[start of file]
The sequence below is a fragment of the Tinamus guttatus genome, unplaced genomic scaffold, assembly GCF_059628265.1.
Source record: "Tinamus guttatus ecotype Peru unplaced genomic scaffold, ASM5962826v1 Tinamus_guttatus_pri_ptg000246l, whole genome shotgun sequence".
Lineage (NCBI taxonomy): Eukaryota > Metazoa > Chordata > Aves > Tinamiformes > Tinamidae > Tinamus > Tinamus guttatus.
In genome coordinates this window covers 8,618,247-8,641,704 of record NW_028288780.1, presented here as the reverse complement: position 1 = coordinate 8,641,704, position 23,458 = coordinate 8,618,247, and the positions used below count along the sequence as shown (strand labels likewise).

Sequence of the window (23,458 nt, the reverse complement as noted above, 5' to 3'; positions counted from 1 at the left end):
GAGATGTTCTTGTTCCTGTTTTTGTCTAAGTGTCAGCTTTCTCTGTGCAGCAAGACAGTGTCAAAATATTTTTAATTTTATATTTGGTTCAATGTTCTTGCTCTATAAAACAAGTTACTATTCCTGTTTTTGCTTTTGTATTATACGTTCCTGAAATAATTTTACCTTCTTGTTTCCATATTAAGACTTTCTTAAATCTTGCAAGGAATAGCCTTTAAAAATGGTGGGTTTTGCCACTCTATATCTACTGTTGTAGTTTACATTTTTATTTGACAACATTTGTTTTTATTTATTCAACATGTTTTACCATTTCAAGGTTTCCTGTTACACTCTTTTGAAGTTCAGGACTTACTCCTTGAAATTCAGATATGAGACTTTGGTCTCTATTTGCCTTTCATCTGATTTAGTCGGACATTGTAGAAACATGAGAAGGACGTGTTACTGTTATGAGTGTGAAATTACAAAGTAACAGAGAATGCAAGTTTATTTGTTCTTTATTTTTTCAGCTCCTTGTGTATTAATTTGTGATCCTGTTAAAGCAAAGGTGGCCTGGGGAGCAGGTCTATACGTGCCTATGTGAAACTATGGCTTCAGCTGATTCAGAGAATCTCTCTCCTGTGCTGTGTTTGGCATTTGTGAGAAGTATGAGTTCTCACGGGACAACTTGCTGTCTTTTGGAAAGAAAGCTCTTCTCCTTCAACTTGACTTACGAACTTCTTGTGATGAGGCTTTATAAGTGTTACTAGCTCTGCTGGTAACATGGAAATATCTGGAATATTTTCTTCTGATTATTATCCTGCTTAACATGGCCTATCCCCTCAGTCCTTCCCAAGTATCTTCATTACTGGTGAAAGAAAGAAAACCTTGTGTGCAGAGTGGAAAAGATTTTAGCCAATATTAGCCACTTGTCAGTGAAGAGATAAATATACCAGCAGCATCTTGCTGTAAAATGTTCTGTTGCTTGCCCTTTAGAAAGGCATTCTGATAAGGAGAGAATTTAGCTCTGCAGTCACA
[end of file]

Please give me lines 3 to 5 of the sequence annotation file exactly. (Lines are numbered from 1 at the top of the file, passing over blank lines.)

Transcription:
Lineage (NCBI taxonomy): Eukaryota > Metazoa > Chordata > Aves > Tinamiformes > Tinamidae > Tinamus > Tinamus guttatus.
In genome coordinates this window covers 8,618,247-8,641,704 of record NW_028288780.1, presented here as the reverse complement: position 1 = coordinate 8,641,704, position 23,458 = coordinate 8,618,247, and the positions used below count along the sequence as shown (strand labels likewise).

Sequence of the window (23,458 nt, the reverse complement as noted above, 5' to 3'; positions counted from 1 at the left end):